Students who can't find work after college often decide to go to graduate school--which adds to their debt load without significantly increasing their chances of employment.
The March unemployment numbers were released Friday morning and the U.S. economy gained far fewer jobs than expected. Employers created a net gain of only 88,000 jobs last month, which is below the 190,000 average economists had expected.
The tight job market is especially painful for young people just graduating from college. “They are not getting those first jobs where you get specific skills and become more valuable over time,” professor Peter Morici of Smith School of Business explained on Friday’s show. “Among the younger people, what we are doing is creating a debtors’ prison. They can’t get rid of the debt they’re taking on because the way they’re dealing with high unemployment is to go back to school and borrow money to live. It’s a terrible system.”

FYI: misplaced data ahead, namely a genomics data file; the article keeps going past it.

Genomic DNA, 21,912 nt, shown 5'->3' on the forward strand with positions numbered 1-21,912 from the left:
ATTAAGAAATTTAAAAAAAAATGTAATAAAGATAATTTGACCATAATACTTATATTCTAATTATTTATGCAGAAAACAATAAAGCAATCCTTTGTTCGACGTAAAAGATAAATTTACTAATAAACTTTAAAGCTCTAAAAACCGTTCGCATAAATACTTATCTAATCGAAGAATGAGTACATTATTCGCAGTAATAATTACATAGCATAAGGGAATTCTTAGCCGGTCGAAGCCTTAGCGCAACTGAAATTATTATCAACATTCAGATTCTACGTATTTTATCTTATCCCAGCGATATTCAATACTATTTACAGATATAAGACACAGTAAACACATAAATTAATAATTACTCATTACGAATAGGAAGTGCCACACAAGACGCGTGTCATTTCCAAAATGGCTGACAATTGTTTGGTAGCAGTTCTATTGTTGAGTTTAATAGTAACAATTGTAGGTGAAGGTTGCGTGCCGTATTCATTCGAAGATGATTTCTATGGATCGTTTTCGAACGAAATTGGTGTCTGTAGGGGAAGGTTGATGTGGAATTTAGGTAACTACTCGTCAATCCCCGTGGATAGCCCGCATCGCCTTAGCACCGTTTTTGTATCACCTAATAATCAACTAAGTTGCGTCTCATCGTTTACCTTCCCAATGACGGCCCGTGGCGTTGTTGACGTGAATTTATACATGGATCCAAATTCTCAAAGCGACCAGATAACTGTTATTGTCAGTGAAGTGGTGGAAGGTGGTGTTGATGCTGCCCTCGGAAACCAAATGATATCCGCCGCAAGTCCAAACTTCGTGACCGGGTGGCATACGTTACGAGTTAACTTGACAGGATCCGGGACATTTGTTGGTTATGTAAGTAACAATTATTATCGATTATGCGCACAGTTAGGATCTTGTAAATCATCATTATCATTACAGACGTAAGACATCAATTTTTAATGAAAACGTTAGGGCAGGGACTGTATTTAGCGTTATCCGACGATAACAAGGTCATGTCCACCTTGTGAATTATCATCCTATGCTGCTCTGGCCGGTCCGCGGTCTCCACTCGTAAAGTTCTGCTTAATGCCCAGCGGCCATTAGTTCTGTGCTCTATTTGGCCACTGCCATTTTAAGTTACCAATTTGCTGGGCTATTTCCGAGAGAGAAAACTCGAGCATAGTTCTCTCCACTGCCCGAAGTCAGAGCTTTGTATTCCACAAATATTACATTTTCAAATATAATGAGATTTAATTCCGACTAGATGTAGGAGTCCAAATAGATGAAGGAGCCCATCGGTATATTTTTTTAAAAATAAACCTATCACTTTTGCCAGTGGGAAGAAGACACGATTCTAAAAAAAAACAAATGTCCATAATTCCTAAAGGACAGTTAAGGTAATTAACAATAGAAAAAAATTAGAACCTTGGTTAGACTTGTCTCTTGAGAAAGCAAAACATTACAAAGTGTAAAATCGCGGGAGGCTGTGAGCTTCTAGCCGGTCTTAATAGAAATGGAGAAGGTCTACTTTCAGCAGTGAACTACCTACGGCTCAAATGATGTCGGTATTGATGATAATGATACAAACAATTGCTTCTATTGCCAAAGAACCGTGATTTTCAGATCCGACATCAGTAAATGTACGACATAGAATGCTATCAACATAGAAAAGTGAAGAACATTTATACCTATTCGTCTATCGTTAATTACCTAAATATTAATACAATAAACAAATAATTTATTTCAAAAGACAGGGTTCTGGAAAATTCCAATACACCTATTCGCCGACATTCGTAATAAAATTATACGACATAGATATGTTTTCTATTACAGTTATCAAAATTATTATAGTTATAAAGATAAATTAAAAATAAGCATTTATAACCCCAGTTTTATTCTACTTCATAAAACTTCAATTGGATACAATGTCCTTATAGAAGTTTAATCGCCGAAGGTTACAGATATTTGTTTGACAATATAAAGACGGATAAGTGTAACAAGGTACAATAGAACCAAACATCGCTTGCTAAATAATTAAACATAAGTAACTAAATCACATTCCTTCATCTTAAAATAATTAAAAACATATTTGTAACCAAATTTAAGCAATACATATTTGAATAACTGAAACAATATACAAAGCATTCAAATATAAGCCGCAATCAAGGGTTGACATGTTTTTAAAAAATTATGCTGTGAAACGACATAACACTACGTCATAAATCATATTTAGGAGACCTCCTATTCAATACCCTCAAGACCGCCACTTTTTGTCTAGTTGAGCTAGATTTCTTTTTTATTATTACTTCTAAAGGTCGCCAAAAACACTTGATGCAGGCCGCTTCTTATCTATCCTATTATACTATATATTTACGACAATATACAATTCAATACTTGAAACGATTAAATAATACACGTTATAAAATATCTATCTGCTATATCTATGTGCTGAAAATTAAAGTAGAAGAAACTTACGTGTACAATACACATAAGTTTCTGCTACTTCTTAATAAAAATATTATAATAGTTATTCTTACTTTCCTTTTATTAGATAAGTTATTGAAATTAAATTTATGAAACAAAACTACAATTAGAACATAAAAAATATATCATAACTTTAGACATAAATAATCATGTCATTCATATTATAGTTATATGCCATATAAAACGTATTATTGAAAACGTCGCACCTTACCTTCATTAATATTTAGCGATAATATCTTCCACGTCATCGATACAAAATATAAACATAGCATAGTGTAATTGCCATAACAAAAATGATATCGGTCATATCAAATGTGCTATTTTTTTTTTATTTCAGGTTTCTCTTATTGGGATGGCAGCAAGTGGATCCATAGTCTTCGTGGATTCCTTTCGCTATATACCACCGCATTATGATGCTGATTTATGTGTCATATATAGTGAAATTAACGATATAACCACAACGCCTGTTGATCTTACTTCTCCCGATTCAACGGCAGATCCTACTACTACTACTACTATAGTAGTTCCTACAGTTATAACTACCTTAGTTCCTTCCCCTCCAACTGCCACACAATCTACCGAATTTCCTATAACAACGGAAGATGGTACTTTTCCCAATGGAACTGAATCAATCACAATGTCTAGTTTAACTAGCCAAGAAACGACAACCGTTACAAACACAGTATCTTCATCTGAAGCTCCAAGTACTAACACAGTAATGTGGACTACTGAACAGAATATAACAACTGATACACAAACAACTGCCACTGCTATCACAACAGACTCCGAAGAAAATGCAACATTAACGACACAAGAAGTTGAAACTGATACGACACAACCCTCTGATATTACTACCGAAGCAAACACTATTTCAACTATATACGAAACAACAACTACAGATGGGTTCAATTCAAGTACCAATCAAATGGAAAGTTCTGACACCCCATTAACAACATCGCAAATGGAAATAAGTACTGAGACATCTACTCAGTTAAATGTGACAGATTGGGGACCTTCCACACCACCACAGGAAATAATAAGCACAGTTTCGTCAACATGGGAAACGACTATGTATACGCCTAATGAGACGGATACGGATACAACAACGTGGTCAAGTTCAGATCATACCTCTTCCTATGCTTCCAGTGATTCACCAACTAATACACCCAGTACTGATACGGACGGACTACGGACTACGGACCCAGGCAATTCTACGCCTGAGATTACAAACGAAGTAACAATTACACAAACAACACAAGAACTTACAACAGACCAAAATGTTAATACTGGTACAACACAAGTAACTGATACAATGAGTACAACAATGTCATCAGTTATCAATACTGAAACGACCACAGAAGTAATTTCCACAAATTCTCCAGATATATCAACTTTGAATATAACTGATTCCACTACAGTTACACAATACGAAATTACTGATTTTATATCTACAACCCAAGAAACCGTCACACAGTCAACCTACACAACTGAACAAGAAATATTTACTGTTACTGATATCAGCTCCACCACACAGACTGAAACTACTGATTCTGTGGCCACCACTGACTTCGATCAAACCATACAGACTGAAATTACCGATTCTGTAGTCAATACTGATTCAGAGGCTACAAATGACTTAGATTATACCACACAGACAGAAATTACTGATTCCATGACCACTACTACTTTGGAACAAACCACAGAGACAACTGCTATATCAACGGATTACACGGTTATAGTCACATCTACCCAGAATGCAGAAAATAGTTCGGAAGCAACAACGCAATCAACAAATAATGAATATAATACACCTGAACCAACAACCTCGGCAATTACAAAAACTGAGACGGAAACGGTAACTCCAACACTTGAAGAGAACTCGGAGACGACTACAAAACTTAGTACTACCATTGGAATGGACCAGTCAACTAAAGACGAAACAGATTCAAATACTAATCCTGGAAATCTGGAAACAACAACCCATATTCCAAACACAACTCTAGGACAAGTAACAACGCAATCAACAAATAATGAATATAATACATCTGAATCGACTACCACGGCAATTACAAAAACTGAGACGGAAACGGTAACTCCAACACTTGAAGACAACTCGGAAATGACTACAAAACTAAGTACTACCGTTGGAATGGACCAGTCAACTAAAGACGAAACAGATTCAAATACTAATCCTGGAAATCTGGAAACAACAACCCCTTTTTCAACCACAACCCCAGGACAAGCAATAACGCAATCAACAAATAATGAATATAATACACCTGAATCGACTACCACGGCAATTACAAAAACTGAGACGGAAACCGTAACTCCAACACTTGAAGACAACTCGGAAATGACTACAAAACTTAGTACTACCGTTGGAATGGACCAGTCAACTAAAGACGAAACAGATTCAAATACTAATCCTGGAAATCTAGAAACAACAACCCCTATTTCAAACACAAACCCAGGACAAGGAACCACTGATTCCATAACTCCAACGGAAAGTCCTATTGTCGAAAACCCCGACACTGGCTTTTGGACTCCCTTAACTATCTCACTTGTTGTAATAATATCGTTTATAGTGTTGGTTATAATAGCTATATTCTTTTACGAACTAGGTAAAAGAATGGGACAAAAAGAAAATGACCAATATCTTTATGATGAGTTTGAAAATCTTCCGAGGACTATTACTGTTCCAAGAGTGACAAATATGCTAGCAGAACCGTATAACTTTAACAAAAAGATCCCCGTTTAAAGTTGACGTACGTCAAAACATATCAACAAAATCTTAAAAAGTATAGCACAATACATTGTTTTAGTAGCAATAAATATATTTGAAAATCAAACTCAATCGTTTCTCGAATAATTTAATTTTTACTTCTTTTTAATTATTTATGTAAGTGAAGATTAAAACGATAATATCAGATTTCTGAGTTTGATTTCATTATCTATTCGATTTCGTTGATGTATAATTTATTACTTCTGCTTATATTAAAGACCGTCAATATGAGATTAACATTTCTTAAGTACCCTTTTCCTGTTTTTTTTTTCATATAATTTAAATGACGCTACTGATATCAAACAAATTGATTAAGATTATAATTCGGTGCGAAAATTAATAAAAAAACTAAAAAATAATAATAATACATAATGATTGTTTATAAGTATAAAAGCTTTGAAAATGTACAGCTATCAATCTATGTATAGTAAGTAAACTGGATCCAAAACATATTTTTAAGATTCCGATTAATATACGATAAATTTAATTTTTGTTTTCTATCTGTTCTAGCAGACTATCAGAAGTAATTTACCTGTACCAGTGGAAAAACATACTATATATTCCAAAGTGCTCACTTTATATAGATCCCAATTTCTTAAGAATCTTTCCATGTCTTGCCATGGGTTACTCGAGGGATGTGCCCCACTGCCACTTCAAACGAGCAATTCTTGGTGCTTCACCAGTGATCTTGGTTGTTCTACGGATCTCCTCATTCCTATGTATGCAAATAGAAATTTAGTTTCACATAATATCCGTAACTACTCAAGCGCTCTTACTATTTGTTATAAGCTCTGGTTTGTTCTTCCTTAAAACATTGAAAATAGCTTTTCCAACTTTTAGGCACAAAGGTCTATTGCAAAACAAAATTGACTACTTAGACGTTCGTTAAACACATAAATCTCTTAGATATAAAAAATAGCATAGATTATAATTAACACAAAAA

Morici’s advice? “The economy is creating good jobs for high school graduates and college graduates if you have specific job skills. If you’re an engineer, you’re a nurse, you’re an accountant, you’re a chef”–then you will likely find employment after graduation. However, “the big problem is everyone wants their child to go to a liberal institution like Williams College and study sociology and go to law school,” Morici said. “Well, guess what the biggest surplus we have right now is: lawyers.”